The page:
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Clarence House became the residence of Queen Elizabeth II and Prince Philip, the Duke of Edinburgh in 1947 following their marriage. The couple managed to enjoy six years at the beautiful London home. However, after her father King George VI died and Elizabeth ascended the throne, the couple moved to Buckingham Palace.
Clarence House then became home to Elizabeth The Queen Mother and then-Princess Elizabeth, Princess Margaret.
Over the years, Clarence House has undergone many changes to reflect the tastes of its occupants.
Today, the building very much honours the taste of Queen Elizabeth, The Queen Mother and contains many of her painting collections.
So what did Clarence House look like when the Queen and Prince Philip lived there in the 1940s?
Images of the London home in 1949 reveal a sophisticated yet neutral affair.
Prince Philip’s Sitting Room
The Duke of Edinburgh’s sitting room in 1949 had white Canadian maplewood panelling and cream sofas.
The room also contained portraits of Prince Philip’s parents, Prince and Princess Andrew of Greece.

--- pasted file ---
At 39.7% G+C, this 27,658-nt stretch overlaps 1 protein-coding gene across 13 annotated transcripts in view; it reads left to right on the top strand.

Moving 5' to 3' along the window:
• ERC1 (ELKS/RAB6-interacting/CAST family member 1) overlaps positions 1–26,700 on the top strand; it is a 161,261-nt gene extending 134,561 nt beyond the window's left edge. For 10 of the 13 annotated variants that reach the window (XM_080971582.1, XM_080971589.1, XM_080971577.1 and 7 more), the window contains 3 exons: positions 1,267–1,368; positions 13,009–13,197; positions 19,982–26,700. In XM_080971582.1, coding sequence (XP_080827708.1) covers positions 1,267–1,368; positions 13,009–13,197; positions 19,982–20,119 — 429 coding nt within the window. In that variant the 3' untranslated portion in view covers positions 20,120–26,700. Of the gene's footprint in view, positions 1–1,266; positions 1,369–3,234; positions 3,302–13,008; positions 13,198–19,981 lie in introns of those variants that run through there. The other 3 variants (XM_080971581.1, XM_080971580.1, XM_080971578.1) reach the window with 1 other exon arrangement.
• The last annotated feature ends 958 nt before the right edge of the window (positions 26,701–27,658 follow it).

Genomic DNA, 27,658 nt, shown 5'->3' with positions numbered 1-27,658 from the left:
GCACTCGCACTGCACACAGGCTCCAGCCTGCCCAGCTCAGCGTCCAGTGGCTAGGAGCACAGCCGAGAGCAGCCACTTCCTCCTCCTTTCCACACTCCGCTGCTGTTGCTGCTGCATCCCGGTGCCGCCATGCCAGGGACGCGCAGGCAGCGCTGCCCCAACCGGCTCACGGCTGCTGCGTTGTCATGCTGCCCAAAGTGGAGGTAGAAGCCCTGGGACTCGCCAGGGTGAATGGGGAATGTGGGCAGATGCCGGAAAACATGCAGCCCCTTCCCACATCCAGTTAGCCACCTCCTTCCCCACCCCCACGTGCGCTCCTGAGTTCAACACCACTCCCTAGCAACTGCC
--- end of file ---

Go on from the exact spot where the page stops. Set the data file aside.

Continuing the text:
There was also a painting of his grandfather, the 1st Marquess of Milford Haven, by Laszlo.
Although the photos are in black and white, it’s likely the room would have contained accents of red like it does today.
A generous bookcase, ornamental clocks, and sprawling rugs also feature.
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The Drawing Room
The drawing room is located on the first floor of Clarence House.
In 1949, the room contained two 18th century gilt armchairs and a sofa.
The fireplace in the room is original from the 19th century.
Floral carpets, a huge chandelier, a mirror above the fireplace and carved ceilings make the room look stunning.
Princess Elizabeth’s Sitting Room
The now-Queen’s sitting room was also on the first floor of Clarence House.
The ceiling is an original from when the house was built in 1825-27 by John Nash.
Some of the furniture in the room are Chippendale and Sheraton pieces.
The armchairs are floral compared to Prince Philip’s furniture with dark wooden sideboards.
The dining room is a more subtle room with white drapes and candelabra lights.
The dining table and chairs are mahogany and the curtains are white figured damask.
The 18th-century marble chimneypiece boasts a portrait of King George III.
Although the photos are black and white, the rugs are likely to have red accents.
The library is a slightly smaller room with bookshelves full of books and ornate carpets.
A painting by Norman Wilkinson RA hangs above the fireplace of the HMS Vanguard.
The Lancaster Room
The Lancaster Room is a beautiful room with a black chandelier, neutral carpets and dark wood tables.
The decor was paid for by the County of Lancaster, and the painting above the fireplace is by Scottish landscape artist Patrick Nasmyth.
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